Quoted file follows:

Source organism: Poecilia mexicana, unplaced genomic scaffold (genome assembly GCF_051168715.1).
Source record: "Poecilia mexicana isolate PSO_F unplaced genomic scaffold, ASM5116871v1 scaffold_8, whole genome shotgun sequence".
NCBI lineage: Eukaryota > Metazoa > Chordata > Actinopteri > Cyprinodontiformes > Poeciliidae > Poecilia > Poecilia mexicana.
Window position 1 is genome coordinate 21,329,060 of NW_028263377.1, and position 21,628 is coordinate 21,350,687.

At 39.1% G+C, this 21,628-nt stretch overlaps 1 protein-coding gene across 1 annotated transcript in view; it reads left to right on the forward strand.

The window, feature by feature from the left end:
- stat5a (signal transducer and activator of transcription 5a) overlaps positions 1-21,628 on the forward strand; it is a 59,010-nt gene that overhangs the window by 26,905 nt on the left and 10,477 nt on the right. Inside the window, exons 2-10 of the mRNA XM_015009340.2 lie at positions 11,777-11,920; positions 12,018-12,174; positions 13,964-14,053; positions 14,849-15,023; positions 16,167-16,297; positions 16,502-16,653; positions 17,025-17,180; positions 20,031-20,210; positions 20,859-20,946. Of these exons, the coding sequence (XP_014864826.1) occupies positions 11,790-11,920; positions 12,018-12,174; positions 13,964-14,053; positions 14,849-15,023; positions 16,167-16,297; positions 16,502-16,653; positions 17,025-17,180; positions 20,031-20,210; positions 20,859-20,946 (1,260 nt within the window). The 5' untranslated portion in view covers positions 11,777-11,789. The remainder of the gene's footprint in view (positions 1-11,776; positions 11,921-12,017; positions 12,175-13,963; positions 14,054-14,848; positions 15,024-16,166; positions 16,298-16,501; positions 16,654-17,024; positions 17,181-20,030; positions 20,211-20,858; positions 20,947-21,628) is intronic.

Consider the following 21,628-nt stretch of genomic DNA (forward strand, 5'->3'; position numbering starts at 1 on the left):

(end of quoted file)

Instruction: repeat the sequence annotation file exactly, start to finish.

Source organism: Poecilia mexicana, unplaced genomic scaffold (genome assembly GCF_051168715.1).
Source record: "Poecilia mexicana isolate PSO_F unplaced genomic scaffold, ASM5116871v1 scaffold_8, whole genome shotgun sequence".
NCBI lineage: Eukaryota > Metazoa > Chordata > Actinopteri > Cyprinodontiformes > Poeciliidae > Poecilia > Poecilia mexicana.
Window position 1 is genome coordinate 21,329,060 of NW_028263377.1, and position 21,628 is coordinate 21,350,687.

At 39.1% G+C, this 21,628-nt stretch overlaps 1 protein-coding gene across 1 annotated transcript in view; it reads left to right on the forward strand.

The window, feature by feature from the left end:
- stat5a (signal transducer and activator of transcription 5a) overlaps positions 1-21,628 on the forward strand; it is a 59,010-nt gene that overhangs the window by 26,905 nt on the left and 10,477 nt on the right. Inside the window, exons 2-10 of the mRNA XM_015009340.2 lie at positions 11,777-11,920; positions 12,018-12,174; positions 13,964-14,053; positions 14,849-15,023; positions 16,167-16,297; positions 16,502-16,653; positions 17,025-17,180; positions 20,031-20,210; positions 20,859-20,946. Of these exons, the coding sequence (XP_014864826.1) occupies positions 11,790-11,920; positions 12,018-12,174; positions 13,964-14,053; positions 14,849-15,023; positions 16,167-16,297; positions 16,502-16,653; positions 17,025-17,180; positions 20,031-20,210; positions 20,859-20,946 (1,260 nt within the window). The 5' untranslated portion in view covers positions 11,777-11,789. The remainder of the gene's footprint in view (positions 1-11,776; positions 11,921-12,017; positions 12,175-13,963; positions 14,054-14,848; positions 15,024-16,166; positions 16,298-16,501; positions 16,654-17,024; positions 17,181-20,030; positions 20,211-20,858; positions 20,947-21,628) is intronic.

Consider the following 21,628-nt stretch of genomic DNA (forward strand, 5'->3'; position numbering starts at 1 on the left):